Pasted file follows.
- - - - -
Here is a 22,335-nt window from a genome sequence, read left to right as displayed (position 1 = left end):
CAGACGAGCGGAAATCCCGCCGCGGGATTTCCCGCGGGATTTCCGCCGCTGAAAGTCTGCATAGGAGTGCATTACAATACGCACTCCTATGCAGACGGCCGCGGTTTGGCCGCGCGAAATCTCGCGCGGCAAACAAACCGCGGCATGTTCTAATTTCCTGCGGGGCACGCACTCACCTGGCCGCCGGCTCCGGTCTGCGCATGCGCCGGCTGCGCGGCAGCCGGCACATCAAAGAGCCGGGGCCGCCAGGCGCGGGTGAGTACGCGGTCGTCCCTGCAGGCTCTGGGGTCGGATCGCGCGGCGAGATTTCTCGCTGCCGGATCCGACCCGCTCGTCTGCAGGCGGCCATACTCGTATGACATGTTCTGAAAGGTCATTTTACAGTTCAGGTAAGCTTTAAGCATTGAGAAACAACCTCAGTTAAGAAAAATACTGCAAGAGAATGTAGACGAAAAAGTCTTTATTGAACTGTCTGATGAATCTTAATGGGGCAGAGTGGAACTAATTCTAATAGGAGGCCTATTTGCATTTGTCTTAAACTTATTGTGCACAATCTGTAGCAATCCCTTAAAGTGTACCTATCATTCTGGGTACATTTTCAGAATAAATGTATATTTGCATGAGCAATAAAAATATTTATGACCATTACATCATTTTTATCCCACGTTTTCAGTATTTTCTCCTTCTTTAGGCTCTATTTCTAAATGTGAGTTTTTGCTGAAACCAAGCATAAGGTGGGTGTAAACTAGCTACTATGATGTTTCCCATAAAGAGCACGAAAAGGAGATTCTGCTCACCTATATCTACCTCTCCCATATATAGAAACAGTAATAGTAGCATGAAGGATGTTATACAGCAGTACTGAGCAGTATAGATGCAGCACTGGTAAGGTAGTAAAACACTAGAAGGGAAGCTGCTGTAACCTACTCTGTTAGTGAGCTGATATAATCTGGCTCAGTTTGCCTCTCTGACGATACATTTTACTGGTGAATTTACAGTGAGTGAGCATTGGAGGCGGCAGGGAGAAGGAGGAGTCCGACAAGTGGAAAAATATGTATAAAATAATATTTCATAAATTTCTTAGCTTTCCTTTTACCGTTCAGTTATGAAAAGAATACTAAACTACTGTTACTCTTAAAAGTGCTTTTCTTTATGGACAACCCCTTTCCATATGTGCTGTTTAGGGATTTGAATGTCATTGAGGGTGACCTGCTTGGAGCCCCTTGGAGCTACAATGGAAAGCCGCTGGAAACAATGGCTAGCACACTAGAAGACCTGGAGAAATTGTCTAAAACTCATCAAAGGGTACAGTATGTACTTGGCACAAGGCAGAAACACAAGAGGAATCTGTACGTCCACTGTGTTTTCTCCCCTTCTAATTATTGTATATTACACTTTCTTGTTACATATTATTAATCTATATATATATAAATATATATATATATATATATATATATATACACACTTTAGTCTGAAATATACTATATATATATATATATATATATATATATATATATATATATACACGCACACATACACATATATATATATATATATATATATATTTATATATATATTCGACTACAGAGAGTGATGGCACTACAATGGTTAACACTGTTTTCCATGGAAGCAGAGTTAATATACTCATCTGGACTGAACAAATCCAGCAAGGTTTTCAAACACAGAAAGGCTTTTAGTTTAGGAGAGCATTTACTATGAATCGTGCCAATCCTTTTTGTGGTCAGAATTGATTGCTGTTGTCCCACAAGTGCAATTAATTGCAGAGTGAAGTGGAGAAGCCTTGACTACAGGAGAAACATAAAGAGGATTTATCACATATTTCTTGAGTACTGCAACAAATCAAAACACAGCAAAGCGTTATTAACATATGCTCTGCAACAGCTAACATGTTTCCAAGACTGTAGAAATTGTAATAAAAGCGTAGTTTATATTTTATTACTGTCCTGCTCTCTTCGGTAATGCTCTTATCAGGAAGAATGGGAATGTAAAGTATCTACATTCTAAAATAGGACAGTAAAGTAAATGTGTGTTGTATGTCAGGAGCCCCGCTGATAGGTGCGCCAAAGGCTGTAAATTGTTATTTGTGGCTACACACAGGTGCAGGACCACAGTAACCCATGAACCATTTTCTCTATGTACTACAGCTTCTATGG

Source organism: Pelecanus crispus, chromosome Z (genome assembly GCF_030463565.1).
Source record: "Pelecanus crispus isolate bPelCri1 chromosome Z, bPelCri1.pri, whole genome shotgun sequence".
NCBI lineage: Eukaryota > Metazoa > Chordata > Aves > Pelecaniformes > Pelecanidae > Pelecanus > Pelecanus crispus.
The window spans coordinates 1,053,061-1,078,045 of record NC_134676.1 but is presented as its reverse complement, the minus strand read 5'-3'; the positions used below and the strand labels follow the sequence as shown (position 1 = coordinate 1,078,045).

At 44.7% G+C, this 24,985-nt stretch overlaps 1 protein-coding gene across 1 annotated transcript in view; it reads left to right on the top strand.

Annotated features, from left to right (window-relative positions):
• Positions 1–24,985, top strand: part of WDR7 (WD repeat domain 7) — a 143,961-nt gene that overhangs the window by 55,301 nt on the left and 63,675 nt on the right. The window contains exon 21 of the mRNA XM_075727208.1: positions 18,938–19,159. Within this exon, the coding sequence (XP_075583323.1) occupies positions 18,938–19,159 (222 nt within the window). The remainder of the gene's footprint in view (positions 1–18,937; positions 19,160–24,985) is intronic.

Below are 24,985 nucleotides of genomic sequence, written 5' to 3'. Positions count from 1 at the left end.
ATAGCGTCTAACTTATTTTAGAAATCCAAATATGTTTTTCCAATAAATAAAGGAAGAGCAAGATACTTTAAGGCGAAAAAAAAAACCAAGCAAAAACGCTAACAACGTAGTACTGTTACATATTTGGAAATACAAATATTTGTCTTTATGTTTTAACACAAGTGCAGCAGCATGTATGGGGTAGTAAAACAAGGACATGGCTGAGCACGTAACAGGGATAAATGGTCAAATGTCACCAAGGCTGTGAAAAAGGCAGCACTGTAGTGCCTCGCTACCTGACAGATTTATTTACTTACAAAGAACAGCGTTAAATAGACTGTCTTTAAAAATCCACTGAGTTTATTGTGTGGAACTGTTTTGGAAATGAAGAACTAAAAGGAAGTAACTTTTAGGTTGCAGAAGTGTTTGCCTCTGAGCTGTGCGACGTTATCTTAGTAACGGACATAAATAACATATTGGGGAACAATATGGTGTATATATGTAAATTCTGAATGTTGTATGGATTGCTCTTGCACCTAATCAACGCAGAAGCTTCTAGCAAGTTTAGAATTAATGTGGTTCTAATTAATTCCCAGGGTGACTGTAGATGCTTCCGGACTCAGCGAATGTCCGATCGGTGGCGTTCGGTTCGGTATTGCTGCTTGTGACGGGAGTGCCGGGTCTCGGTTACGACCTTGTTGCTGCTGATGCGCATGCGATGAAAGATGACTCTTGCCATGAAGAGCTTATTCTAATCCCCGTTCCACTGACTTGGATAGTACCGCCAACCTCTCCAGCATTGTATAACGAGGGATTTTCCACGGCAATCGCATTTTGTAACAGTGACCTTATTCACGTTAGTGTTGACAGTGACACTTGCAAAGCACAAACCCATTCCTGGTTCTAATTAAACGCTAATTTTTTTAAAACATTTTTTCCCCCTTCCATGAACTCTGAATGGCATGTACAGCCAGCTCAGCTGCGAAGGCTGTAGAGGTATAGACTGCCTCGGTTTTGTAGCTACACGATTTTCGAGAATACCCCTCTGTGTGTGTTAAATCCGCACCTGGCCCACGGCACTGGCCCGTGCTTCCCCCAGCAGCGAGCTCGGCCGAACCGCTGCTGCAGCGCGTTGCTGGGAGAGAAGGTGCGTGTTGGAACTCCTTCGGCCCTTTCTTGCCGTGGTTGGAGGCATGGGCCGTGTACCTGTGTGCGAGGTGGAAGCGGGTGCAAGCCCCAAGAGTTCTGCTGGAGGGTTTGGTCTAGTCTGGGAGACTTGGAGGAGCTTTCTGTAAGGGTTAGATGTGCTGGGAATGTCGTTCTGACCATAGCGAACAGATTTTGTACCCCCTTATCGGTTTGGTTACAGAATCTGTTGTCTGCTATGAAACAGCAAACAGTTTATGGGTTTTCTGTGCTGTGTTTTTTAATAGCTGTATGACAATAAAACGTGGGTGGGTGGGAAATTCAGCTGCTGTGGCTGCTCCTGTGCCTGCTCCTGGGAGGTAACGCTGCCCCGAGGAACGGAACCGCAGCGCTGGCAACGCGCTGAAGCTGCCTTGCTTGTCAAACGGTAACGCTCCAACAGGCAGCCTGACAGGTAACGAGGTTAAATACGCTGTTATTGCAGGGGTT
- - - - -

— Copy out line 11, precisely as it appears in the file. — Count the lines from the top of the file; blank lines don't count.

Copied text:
ATAGCGTCTAACTTATTTTAGAAATCCAAATATGTTTTTCCAATAAATAAAGGAAGAGCAAGATACTTTAAGGCGAAAAAAAAAACCAAGCAAAAACGCTAACAACGTAGTACTGTTACATATTTGGAAATACAAATATTTGTCTTTATGTTTTAACACAAGTGCAGCAGCATGTATGGGGTAGTAAAACAAGGACATGGCTGAGCACGTAACAGGGATAAATGGTCAAATGTCACCAAGGCTGTGAAAAAGGCAGCACTGTAGTGCCTCGCTACCTGACAGATTTATTTACTTACAAAGAACAGCGTTAAATAGACTGTCTTTAAAAATCCACTGAGTTTATTGTGTGGAACTGTTTTGGAAATGAAGAACTAAAAGGAAGTAACTTTTAGGTTGCAGAAGTGTTTGCCTCTGAGCTGTGCGACGTTATCTTAGTAACGGACATAAATAACATATTGGGGAACAATATGGTGTATATATGTAAATTCTGAATGTTGTATGGATTGCTCTTGCACCTAATCAACGCAGAAGCTTCTAGCAAGTTTAGAATTAATGTGGTTCTAATTAATTCCCAGGGTGACTGTAGATGCTTCCGGACTCAGCGAATGTCCGATCGGTGGCGTTCGGTTCGGTATTGCTGCTTGTGACGGGAGTGCCGGGTCTCGGTTACGACCTTGTTGCTGCTGATGCGCATGCGATGAAAGATGACTCTTGCCATGAAGAGCTTATTCTAATCCCCGTTCCACTGACTTGGATAGTACCGCCAACCTCTCCAGCATTGTATAACGAGGGATTTTCCACGGCAATCGCATTTTGTAACAGTGACCTTATTCACGTTAGTGTTGACAGTGACACTTGCAAAGCACAAACCCATTCCTGGTTCTAATTAAACGCTAATTTTTTTAAAACATTTTTTCCCCCTTCCATGAACTCTGAATGGCATGTACAGCCAGCTCAGCTGCGAAGGCTGTAGAGGTATAGACTGCCTCGGTTTTGTAGCTACACGATTTTCGAGAATACCCCTCTGTGTGTGTTAAATCCGCACCTGGCCCACGGCACTGGCCCGTGCTTCCCCCAGCAGCGAGCTCGGCCGAACCGCTGCTGCAGCGCGTTGCTGGGAGAGAAGGTGCGTGTTGGAACTCCTTCGGCCCTTTCTTGCCGTGGTTGGAGGCATGGGCCGTGTACCTGTGTGCGAGGTGGAAGCGGGTGCAAGCCCCAAGAGTTCTGCTGGAGGGTTTGGTCTAGTCTGGGAGACTTGGAGGAGCTTTCTGTAAGGGTTAGATGTGCTGGGAATGTCGTTCTGACCATAGCGAACAGATTTTGTACCCCCTTATCGGTTTGGTTACAGAATCTGTTGTCTGCTATGAAACAGCAAACAGTTTATGGGTTTTCTGTGCTGTGTTTTTTAATAGCTGTATGACAATAAAACGTGGGTGGGTGGGAAATTCAGCTGCTGTGGCTGCTCCTGTGCCTGCTCCTGGGAGGTAACGCTGCCCCGAGGAACGGAACCGCAGCGCTGGCAACGCGCTGAAGCTGCCTTGCTTGTCAAACGGTAACGCTCCAACAGGCAGCCTGACAGGTAACGAGGTTAAATACGCTGTTATTGCAGGGGTT